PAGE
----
USDA Forest Service

Pacific Northwest Research Station - Ecological Process & Function - Wildlife Ecology Team


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United States Department of Agriculture Forest Service.

Pileated Woodpecker Research Projects

Ecology and management of pileated woodpeckers in coastal forests of Washington.

Ecology and management of pileated woodpeckers in coastal forests of Washington We have proposed that the pileated woodpecker may be a keystone habitat modifier in the Pacific Northwest because it provides habitat for a wide array of species, including several that are of management concern within the range of the northern spotted owl (e.g., bufflehead, common merganser, flammulated owl, Vaux’s swift, fisher, marten, northern flying squirrel, and silver-haired bat). Additionally, pileated woodpeckers provide foraging opportunities for other species, accelerate decay processes and nutrient cycling, and may facilitate inoculation of heart-rot fungi and mediate insect outbreaks. Prior to the implementation of the Northwest Forest Plan (NWFP) in 1994, the pileated woodpecker was designated as a management indicator species (MIS) for mature and old-growth forest conditions on 16 of 19 National Forests in Region 6 due to its dependence on large snags and logs for nesting, roosting, and foraging. With the implementation of the NWFP, however, most National Forests no longer maintained habitat areas for pileated woodpeckers because it was believed that prescriptions for preserving or for promoting the development of late-successional forest conditions in the NWFP would also maintain viable populations of pileated woodpeckers. However, the efficacy of standards and guidelines in the NWFP for providing adequate nesting, roosting, or foraging habitat for pileated woodpeckers was never evaluated critically, as there was no empirical basis for such assessments within the range of the northern spotted owl. Prior to this study, information on the ecological relations of pileated woodpeckers in the Pacific Northwest were derived largely from studies conducted in northeastern Oregon, and no study had investigated habitat selection by pileated woodpeckers at the landscape scale in the Pacific Northwest.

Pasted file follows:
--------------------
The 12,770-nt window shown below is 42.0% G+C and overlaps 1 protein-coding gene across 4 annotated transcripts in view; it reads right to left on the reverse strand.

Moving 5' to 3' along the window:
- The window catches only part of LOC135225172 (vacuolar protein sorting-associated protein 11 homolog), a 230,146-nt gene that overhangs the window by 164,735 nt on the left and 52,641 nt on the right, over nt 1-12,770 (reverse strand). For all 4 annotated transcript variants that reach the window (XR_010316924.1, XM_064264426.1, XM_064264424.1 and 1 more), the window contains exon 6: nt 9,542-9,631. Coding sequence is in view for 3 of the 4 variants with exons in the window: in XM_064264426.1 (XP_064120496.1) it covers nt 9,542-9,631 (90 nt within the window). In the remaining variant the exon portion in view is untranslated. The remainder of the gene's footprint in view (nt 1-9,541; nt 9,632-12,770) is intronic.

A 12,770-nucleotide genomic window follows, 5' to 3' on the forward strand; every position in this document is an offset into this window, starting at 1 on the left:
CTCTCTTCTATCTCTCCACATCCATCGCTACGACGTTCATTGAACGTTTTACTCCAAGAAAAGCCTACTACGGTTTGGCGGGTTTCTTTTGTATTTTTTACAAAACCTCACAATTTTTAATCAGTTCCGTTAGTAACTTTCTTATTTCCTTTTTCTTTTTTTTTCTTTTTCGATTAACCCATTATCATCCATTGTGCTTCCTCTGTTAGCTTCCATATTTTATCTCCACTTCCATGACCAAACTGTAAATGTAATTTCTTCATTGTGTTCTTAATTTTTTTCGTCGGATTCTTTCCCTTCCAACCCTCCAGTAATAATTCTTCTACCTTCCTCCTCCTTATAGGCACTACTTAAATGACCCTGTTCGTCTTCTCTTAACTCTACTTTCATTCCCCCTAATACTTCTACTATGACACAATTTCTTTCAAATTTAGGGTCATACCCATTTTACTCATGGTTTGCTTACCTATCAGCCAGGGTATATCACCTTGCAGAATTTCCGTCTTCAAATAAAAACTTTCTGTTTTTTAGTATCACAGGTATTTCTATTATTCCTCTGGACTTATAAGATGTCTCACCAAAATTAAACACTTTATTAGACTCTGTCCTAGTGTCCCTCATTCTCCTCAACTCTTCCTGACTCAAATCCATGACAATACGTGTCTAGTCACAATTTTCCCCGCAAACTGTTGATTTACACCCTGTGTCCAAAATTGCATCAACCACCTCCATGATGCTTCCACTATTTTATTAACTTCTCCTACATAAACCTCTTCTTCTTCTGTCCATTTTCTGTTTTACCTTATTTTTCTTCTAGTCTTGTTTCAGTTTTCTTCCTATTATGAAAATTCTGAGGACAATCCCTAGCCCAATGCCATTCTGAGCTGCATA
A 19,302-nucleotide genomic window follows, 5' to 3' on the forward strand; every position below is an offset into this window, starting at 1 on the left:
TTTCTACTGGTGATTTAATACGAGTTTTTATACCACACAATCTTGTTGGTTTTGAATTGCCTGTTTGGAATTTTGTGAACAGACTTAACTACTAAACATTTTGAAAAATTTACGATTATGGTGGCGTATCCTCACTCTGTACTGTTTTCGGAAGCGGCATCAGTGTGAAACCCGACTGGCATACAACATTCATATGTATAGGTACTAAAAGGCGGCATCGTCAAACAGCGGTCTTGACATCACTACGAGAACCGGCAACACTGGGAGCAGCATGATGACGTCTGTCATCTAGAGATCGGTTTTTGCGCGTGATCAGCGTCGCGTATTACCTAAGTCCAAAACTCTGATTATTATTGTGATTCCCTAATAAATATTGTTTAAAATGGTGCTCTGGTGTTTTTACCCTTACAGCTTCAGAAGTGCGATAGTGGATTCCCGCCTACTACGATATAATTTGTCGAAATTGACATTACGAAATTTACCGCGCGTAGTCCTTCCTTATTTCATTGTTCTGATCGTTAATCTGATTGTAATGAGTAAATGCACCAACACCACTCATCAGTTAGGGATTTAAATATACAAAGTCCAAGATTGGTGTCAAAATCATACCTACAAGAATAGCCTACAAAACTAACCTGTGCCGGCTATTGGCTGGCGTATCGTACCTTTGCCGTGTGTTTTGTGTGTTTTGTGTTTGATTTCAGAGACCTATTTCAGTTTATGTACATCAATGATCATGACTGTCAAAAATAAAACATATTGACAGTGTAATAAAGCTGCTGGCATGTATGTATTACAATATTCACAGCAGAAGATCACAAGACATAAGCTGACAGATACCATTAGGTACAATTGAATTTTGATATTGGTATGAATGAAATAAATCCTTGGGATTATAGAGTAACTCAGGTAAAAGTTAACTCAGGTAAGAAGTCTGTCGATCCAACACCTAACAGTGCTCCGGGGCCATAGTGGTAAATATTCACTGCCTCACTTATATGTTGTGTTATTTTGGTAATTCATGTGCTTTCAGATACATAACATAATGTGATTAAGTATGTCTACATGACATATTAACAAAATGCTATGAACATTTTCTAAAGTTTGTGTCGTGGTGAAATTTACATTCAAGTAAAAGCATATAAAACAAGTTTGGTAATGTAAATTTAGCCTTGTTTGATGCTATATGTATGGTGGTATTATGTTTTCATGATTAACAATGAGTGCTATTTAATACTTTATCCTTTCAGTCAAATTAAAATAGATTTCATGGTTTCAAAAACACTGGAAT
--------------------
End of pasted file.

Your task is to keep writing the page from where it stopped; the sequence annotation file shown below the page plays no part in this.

Our objectives are to (1) describe characteristics of nest and roost trees selected by pileated woodpeckers in coastal forests, (2) identify physiographic and vegetative site characteristics that are selected by pileated woodpeckers for nesting and roosting, (3) investigate home range size and habitat selection at the landscape scale, and (4) describe foraging strategies and diet of pileated woodpeckers within a managed west-side landscape. Accordingly, we identified all potential breeding pairs of pileated woodpeckers within a 9,350 ha study area, conducted ground searches to locate active nests, and trapped adults at nests to attach radio-transmitters. We radio-tracked adult birds year-round to locate roost trees, document habitat use, and determine home range size. To test hypotheses regarding habitat selection, we sampled trees available to pileated woodpeckers for nesting and roosting throughout the 9,350 ha study area. To investigate habitat use and home range composition at the landscape scale, satellite imagery of the study area was classified into vegetation types based on forest composition, tree size, and canopy closure.


Team lead: Keith B. Aubry and Catherine M. Raley


Cooperators: Olympic National Forest


Raley, C.M.; Aubry, K.B.  2006.  Foraging ecology of pileated woodpeckers in coastal forests of Washington..   The Journal of Wildlife Management. 70(5): 1266-1275.


Science Findings Issue 57 Coming home to roost: the pileated woodpecker as ecosystem engineer, by Keith Aubry, and Catherine Raley



USDA Forest Service - Pacific Northwest Research Station - Olympia Forestry Sciences Laboratory
Last Modified: Monday, 16 December 2013 at 14:18:50 CST

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